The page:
j-a: Have you been doing any development work in relation to the evaporator?

TH: Yes – we have developed a wax material with a melting point of 5-8 degrees that utilises phase change material encapsulated in the evaporator of the module for use in HVAC systems in vehicles with stop start technology. With a traditional evaporator, if you want to maintain cooling comfort in the vehicle you cannot turn off the cooling system when the vehicle is stopped at traffic lights or in heavy traffic. Since the compressor is engine-driven, it turns off when the engine is turned off. This results in warm air being delivered to vehicle occupants. Additionally, you can also get a smell from the evaporator if the vehicle is stopped for too long as the surface of the evaporator warms up. We have developed a system that can maintain the comfort for up to one or two minutes, or even more when the car has stopped. This is possible as we freeze the phbase PCM material when the vehicle is moving. It is this and the frozen material that cools the air when the car is temporarily stopped. Using this technology also contributes to savings in fuel consumption. Our system provides cooling for the longest time compared to any similar system on the market.

j-a: When will this technology be available on the market?

TH: We have got joint programmes with customers for this technology which is now in concept development but it will lead to series production. This development is important in that customers can get CO2 credits with this approach. It also only needs a small space within the evaporator which is very beneficial given the space constraints that we operate under. Additionally, in the future we can see the HVAC system combining with the navigation system. For example this will enable the driver to see where the road gradient will change and plan to recharge the system when going down hill. The whole issue of the connected car is becoming more and more important and the vehicle manufacturers will have to connect all the infotainment and navigation systems in future with other systems such as HVAC.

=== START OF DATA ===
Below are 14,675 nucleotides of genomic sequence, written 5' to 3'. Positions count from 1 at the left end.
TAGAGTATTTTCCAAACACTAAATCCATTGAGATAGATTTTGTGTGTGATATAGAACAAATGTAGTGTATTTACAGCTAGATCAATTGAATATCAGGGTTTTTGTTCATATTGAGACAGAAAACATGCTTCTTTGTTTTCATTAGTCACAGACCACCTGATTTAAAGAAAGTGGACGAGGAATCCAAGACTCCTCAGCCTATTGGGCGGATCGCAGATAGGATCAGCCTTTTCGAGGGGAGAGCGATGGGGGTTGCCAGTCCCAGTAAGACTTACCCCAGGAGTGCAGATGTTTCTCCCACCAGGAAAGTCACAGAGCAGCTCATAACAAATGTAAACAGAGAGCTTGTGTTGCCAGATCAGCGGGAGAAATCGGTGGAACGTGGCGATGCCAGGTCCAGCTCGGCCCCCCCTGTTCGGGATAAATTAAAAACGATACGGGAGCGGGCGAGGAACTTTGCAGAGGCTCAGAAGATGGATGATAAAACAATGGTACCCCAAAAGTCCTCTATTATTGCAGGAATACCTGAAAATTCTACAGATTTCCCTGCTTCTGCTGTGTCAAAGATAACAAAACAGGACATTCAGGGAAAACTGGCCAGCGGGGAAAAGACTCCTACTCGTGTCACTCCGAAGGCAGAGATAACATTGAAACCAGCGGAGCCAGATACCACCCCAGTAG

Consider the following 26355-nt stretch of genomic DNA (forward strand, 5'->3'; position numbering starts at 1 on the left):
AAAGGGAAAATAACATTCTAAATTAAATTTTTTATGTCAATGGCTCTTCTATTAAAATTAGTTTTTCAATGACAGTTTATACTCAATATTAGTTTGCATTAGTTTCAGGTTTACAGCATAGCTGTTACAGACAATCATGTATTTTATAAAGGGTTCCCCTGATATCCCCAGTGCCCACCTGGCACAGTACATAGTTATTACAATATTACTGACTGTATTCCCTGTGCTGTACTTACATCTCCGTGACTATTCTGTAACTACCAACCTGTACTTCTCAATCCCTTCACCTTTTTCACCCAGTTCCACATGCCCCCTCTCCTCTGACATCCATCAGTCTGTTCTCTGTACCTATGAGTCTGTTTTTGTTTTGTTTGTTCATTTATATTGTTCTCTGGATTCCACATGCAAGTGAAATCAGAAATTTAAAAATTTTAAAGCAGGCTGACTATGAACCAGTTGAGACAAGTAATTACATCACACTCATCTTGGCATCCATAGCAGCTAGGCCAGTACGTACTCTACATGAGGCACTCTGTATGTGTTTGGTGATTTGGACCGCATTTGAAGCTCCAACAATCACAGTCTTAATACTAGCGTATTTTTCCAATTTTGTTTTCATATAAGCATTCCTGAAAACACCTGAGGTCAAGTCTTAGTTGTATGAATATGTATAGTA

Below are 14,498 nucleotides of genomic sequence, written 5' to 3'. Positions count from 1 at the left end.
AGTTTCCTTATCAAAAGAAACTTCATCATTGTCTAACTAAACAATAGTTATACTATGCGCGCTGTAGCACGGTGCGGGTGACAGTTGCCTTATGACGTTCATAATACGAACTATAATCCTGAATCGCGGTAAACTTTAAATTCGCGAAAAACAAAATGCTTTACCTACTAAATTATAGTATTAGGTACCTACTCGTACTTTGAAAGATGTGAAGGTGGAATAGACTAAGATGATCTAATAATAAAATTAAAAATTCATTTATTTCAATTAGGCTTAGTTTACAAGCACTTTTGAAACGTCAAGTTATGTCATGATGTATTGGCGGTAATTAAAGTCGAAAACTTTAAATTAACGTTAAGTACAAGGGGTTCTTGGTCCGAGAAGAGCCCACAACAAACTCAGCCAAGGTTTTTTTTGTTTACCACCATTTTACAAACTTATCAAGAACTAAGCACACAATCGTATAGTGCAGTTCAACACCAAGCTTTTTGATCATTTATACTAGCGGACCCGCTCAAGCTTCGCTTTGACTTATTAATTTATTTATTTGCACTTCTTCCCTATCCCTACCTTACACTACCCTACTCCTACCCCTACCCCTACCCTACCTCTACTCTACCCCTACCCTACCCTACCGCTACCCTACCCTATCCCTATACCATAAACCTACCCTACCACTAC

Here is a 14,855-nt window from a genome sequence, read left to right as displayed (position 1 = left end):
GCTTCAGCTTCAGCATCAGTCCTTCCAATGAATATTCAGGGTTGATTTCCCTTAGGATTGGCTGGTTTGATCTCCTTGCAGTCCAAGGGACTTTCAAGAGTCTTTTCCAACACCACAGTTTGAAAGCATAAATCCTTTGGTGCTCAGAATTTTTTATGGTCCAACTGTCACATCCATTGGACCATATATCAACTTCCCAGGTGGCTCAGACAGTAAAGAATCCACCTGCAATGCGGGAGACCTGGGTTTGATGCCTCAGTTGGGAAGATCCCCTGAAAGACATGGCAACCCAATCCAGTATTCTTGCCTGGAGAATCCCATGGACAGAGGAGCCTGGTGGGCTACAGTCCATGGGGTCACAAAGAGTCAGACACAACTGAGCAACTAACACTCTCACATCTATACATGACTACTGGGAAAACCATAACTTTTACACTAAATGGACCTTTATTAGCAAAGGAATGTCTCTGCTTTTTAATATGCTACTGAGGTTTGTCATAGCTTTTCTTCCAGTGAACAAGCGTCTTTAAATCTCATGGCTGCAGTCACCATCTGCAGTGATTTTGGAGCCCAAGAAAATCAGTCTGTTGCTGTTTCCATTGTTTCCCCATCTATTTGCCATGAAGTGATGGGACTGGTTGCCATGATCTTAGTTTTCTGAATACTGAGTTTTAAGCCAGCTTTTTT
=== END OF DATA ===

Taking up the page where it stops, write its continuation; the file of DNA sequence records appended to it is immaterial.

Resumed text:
j-a: Are you involved in any other developments for the electric vehicle sector?

TH: We have developed an HVAC system that increases the vehicle range while cutting CO2 emissions. As mentioned earlier, the Unitary Heat Pump Air Conditioner (HPAC) integrates a refrigerant heat pump and coolant distribution system to provide cabin comfort. In addition to drawing heat from the ambient air, this system can also scavenge available waste heat and provide this heat to the cabin. This will reduce battery drain so that range can be extended for electric vehicles. This system is constructed without rubber A/C hoses, reducing emissions of the refrigerant to nearly zero. The system is suited to a number of refrigerants and is therefore very flexible in terms of cost and supply. Because the refrigerant is contained entirely within the engine compartment, the refrigerant choice is also less compromised by flammability constraints. This HPAC technology is expected to enter production for the 2015 model year.

j-a: You have mentioned some very specific product developments. Are there any other more general areas that you are looking at?

TH: Noise is a very complicated area that is not yet fully understood. We have been working in this area to develop new approaches. We need simulation methods to work with here. This is very important. We are looking at a holistic approach and combine experimental work with math based simulation methods such as CFD (computational fluid dynamics) and FEA (finite element analysis) to reduce noise in the cabin and we are working with research institutes and partners in this critical area.